For career opportunities in the superior courts, please visit their websites or contact their Human Resources departments. This webpage will help you find the website for a local court.
A: Information about the court interpreters program and answers to frequently asked questions about interpreting as a career can be found on the Court Interpreters section of the California Courts website.
A: Trial judges are selected through a combination of election and appointment by the Governor (who fills vacancies). The authority for this process is in the California Constitution, article 6, section 16, http://www.leginfo.ca.gov/.const/.article_6.
A: There are 7 justices on the Supreme Court, 105 justices in the Courts of Appeal, and approximately 2,175 judges, commissioners, referees, assigned judges, and temporary judges in the trial courts.
A: Biographical information can be found on the Supreme Court site. This information can also be found in California Courts and Judges by Mark Thompson and Elizabeth Smith (James Publishing), available in the reference section of most libraries.
A: Information about the justices appears on the Courts of Appeal Web sites, links to which can be found Click on the Court of Appeal district for which you want the information. Information about the justices can also be found in California Courts and Judges by Mark Thompson and Elizabeth Smith (James Publishing), found in the reference section of most libraries.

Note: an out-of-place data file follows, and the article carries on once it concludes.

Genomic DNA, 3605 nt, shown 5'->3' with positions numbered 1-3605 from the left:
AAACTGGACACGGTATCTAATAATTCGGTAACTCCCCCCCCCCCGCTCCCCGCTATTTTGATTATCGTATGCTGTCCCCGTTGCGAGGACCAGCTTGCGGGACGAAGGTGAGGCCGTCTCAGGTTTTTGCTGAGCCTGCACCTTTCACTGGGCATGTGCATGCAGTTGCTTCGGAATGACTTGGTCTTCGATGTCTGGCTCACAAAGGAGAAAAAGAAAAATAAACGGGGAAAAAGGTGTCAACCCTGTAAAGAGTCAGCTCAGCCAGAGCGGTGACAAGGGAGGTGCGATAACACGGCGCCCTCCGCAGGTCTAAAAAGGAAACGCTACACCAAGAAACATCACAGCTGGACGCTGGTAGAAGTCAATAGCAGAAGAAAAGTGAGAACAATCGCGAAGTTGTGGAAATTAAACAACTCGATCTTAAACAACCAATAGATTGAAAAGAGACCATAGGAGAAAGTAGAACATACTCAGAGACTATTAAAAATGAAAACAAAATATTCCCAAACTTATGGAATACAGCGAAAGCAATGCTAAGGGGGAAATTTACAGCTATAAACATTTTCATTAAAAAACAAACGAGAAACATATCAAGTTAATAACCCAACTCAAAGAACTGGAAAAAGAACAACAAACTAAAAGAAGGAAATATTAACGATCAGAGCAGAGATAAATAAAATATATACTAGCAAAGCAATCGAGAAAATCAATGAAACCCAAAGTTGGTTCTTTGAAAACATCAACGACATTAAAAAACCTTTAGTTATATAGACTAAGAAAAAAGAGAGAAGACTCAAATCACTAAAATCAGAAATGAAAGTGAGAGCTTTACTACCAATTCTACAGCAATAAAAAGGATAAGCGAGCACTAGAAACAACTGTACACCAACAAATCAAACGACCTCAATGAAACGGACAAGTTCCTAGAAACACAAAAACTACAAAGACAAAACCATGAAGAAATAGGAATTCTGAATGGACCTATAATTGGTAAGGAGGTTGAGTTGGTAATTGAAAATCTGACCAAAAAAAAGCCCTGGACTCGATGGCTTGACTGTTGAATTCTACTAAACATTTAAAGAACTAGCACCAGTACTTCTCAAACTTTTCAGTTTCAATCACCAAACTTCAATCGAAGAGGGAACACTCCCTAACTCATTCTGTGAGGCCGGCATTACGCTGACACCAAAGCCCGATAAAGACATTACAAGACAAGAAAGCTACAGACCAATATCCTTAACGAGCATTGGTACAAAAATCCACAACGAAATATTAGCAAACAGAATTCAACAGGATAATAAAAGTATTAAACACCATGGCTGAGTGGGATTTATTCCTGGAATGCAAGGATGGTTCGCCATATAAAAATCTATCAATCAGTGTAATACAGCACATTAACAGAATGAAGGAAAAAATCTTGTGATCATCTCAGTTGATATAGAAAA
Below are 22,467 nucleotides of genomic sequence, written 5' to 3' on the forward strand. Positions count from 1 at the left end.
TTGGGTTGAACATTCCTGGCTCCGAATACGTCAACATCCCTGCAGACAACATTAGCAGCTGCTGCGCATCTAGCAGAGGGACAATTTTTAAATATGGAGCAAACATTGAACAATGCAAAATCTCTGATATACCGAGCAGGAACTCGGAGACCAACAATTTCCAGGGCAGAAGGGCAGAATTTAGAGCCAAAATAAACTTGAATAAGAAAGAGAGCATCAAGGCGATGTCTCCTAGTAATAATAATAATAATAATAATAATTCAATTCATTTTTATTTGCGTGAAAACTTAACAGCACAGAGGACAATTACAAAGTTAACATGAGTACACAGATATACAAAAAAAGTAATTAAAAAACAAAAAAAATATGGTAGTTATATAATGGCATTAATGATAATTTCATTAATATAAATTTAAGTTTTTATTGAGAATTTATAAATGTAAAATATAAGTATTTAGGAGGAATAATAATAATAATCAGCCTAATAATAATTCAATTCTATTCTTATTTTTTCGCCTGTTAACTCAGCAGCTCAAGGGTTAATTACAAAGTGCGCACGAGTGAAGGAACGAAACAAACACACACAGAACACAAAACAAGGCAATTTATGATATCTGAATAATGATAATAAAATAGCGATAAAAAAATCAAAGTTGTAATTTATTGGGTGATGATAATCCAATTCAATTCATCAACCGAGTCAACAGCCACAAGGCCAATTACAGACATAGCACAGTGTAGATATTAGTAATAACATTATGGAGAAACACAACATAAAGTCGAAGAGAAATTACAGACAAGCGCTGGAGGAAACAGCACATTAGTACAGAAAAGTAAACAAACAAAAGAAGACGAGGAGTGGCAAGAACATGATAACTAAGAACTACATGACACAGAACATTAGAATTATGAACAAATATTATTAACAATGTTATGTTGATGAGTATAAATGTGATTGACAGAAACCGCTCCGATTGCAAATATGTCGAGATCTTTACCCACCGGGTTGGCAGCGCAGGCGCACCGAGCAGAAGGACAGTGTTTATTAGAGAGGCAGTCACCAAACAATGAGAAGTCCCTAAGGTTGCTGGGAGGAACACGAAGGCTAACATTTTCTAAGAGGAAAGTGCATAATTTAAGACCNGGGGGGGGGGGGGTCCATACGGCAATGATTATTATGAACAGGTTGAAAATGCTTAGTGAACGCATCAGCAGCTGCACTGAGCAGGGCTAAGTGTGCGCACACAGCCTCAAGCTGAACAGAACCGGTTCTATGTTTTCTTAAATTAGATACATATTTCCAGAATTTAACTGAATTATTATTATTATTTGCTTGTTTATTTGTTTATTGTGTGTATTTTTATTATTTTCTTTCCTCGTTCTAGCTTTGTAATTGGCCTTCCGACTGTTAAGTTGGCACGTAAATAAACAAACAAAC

A: This information can be found in California Courts and Judges by Mark Thompson and Elizabeth Smith (James Publishing), found in the reference section of most libraries. California has approximately 1,600 trial court judges, and biographical information about all of them is not available online. But some trial courts maintain Web sites with information about their judges.
A: Search the California Trial Court Roster on the California Courts website.
A: Judges are guided by the California Code of Judicial Ethics.
A: The Commission on Judicial Performance is the independent state agency responsible for investigating complaints of judicial misconduct and judicial incapacity and for disciplining judges. Complaints must be in writing. The commission does not have jurisdiction over temporary judges or private judges. The commission is not an appellate court and cannot change a decision made by any judge. When a judge makes an incorrect decision or misapplies the law, the ruling can be changed only through appeal to the appropriate reviewing court. The commission cannot provide legal assistance or advice to individuals or intervene in litigation on behalf of a party even if a judge has engaged in misconduct. The Commission on Judicial Performance is located at 455 Golden Gate Ave., Suite 14400, San Francisco, CA 94102-3660. The commission’s phone number is 415-557-1200.